Organizer 1: Theodore CHRISTAKIS, University Grenoble Alpes, Institut Universitaire de France
Organizer 2: Karine Bannelier, Grenoble Alpes Cybersecurity Institute
Organizer 3: Katia Bouslimani, University Grenoble Alpes
Speaker 1: Jennifer DASKAL, Civil Society, Western European and Others Group (WEOG)
Speaker 2: John FRANK, Private Sector, Western European and Others Group (WEOG)
Speaker 3: Ian Walden, Civil Society, Western European and Others Group (WEOG)
Speaker 4: Vanessa FRANSSEN, Civil Society, Western European and Others Group (WEOG)
Speaker 5: Jacques MARTINON, Government, Western European and Others Group (WEOG)
Prof. Theodore CHRISTAKIS
Prof. Karine Bannelier and Mrs Katia Bouslimani
Prof. Theodore CHRISTAKIS, Prof. Karine BANNELIER, Mrs Katia BOUSLIMANI
Round Table - 90 Min
The following speakers have confirmed their participation in this Roundtable:
John Frank (Vice President EU Government Affairs Microsoft) (confirmed)
J. Martinon (Magistrate, French Ministry of Justice) (confirmed)
Vanessa Franssen (Professor, Leuven) (confirmed)
Jenifer Daskal (Ass. Professor of Law, American University Washington College of Law) (confirmed)
Ian Walden (Professor, Queen Mary) (confirmed)
For information about how these speakers will be used please consult the other rubrics of this proposal.
The Roundtable will be very diverse and meet the requirements of the IGF in various ways.
First, the Roundtable will unite representatives of three different stakeholder groups:
1) PRIVATE SECTOR – with the confirmed participation of John Frank, Vice President for EU Government Affairs of Microsoft
2) GOVERNMENT - with the confirmed participation of J. Martinon, Cyber/Data Magistrate in the French Ministry of Justice
3) CIVIL SOCIETY - with the confirmed participation of three among the best US and EU experts on the issues of CLOUD Act and E-Evidence (Jenifer Daskal, American University Washington College of Law, Ian Walden, Queen Mary, and Vanessa Franssen, Leuven).
Second, the Roundtable will meet the IGFs requirements in relation to gender (two of the five speakers and two of the three organisers are women )
Third, the Roundtable will meet the IGFs requirements in relation to policy perspectives and pluralism, the speakers having expressed different views and perspectives on these issues.
Fourth, the Roundtable will be geographically diversified with speakers from two different continents and representing not only the anglosaxon, but also the continental and the francophone traditions of Law.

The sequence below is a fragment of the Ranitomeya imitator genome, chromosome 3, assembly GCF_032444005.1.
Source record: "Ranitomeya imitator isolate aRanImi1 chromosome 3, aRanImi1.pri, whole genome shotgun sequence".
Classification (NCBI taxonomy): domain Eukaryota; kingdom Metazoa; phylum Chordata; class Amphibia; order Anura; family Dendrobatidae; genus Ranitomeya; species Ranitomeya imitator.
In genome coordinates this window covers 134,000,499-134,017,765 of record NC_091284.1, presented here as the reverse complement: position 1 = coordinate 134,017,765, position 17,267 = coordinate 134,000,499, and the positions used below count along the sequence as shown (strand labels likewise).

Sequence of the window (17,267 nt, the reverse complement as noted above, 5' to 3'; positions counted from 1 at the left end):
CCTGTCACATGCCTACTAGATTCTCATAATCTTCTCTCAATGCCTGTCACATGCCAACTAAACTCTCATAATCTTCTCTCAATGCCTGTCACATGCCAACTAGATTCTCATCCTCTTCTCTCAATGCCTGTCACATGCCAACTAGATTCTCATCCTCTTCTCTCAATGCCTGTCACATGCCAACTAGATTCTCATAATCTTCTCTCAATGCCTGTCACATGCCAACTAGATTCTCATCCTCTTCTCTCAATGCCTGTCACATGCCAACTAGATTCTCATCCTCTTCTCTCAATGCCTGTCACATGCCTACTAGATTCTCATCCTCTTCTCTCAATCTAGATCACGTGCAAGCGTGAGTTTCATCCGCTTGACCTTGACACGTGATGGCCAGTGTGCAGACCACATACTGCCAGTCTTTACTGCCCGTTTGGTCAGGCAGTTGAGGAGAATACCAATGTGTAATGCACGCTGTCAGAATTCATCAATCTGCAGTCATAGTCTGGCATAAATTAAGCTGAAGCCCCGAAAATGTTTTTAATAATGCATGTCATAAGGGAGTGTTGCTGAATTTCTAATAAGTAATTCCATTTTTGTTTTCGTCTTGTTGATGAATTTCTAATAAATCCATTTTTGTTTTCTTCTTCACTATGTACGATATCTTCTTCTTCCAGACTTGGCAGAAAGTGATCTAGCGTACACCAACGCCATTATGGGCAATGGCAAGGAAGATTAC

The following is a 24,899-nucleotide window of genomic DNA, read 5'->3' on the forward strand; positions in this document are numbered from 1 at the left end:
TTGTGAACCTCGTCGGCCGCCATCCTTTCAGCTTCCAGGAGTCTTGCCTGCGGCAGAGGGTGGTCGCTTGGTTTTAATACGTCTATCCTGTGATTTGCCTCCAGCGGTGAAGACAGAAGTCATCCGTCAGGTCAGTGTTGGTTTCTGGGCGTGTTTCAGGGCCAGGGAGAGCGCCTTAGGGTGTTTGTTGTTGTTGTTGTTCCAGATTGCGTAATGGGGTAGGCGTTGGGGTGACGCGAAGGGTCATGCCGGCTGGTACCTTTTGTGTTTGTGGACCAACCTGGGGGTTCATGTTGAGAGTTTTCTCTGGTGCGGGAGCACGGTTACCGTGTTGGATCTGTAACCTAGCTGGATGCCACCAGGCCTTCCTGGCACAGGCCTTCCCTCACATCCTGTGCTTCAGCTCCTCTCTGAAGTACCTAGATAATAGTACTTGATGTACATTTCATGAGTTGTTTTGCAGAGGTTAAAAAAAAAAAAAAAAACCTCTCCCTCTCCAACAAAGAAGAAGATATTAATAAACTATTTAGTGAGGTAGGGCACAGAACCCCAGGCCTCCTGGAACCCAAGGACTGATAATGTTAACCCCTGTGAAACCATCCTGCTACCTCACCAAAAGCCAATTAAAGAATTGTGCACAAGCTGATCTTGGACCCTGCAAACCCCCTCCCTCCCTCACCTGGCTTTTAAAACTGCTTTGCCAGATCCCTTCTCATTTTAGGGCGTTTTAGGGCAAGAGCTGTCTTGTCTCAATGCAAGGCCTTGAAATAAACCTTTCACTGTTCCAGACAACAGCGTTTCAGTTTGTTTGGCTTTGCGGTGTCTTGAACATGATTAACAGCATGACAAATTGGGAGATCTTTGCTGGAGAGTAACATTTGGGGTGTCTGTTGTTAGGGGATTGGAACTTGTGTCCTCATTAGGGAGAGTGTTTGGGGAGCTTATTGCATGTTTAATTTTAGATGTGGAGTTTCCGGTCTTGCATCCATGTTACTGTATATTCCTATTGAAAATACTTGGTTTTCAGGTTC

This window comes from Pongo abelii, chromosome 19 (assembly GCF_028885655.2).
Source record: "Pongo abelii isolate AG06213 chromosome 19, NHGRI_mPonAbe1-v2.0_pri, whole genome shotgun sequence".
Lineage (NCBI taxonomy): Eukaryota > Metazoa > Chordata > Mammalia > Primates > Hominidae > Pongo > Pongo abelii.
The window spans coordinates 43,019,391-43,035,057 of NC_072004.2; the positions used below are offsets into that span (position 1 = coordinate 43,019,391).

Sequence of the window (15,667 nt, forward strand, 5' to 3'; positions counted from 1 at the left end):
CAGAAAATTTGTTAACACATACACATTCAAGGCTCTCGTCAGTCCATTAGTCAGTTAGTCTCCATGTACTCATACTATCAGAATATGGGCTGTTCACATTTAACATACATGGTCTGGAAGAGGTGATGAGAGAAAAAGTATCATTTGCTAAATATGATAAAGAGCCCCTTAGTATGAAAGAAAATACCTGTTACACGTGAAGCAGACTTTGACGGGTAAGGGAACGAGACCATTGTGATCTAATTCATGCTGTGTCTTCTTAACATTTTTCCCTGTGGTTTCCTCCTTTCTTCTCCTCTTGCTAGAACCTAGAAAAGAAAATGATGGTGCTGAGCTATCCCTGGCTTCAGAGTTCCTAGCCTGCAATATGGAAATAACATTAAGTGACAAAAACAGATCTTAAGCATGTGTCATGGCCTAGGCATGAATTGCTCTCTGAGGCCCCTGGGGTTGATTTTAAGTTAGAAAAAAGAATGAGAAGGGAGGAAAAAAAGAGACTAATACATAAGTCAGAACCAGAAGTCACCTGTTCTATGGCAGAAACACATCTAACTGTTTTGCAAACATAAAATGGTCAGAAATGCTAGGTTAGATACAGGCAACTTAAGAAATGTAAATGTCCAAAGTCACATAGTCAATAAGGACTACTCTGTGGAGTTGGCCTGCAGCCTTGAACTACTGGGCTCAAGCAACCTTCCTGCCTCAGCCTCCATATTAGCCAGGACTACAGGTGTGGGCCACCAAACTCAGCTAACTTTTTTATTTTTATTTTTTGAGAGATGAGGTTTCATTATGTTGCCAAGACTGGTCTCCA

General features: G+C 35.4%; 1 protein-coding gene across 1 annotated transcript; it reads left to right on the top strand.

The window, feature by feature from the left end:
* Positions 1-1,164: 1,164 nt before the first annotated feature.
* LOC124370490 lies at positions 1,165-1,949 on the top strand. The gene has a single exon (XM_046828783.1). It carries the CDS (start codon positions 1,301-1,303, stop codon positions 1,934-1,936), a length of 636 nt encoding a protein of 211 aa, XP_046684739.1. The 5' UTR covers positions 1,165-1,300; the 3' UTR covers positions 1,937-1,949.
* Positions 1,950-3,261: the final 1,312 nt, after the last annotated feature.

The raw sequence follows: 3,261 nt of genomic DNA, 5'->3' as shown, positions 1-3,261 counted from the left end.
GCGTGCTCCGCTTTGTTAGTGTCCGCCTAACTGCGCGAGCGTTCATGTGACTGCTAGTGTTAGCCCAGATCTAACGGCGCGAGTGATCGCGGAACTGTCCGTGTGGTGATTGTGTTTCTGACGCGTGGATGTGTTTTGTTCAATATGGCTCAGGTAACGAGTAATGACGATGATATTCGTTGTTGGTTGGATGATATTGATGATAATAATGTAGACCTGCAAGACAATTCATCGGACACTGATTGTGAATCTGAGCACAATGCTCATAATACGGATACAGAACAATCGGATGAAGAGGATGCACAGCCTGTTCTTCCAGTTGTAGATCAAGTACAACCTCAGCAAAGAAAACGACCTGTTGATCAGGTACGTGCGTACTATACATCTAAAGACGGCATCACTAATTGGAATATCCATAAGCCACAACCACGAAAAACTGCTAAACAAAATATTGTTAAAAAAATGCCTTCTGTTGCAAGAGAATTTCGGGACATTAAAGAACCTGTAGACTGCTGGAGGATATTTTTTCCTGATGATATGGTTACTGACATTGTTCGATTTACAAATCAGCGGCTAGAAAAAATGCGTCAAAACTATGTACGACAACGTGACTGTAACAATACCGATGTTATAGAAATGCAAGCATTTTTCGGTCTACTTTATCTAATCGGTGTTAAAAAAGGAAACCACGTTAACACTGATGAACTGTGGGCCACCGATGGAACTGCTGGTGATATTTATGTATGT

The issues that will be discussed include the following:
1) Questions of Process and Method
- How to achieve a timely adoption of the E-Evidence legislative proposal ?
- What are the political and legal constraints to the negotiation of Data Sharing Agreements on the basis of CLOUD Act?
- Is it possible to envision the speedy negotiation of a Data Sharing Agreements between the USA and the EU and/or Member States – and how the articulation between the role of the EU and the role of Member States could take place in this field?
- Beyond the USA/EU relations, what are the prospects of negotiation of Data Sharing Agreements with other countries – and what are the challenges in this field?
2) Questions of Content
- How could Data Sharing Agreements take sufficiently into consideration the Immunities and Privilegies granted under the Law of all evolved States (and especially the States where the data are produced or stored or the State of the nationality of the suspect?)
- How could Data Sharing Agreements take sufficiently into consideration the fundamental interests (national security & defense) granted under the Law of all evolved States (and especially the States where the data are produced or stored or the State of the nationality of the suspect?)
- How could Data Sharing Agreements adequately protect the Human Rights (privacy, data protection, freedom of expression, right to judicial redress and other rights) of the persons targeted by the data production orders?
- How could Data Sharing Agreements take sufficiently into consideration the need to avoid conflict of laws in order not to place ICSPs into a difficult legal position?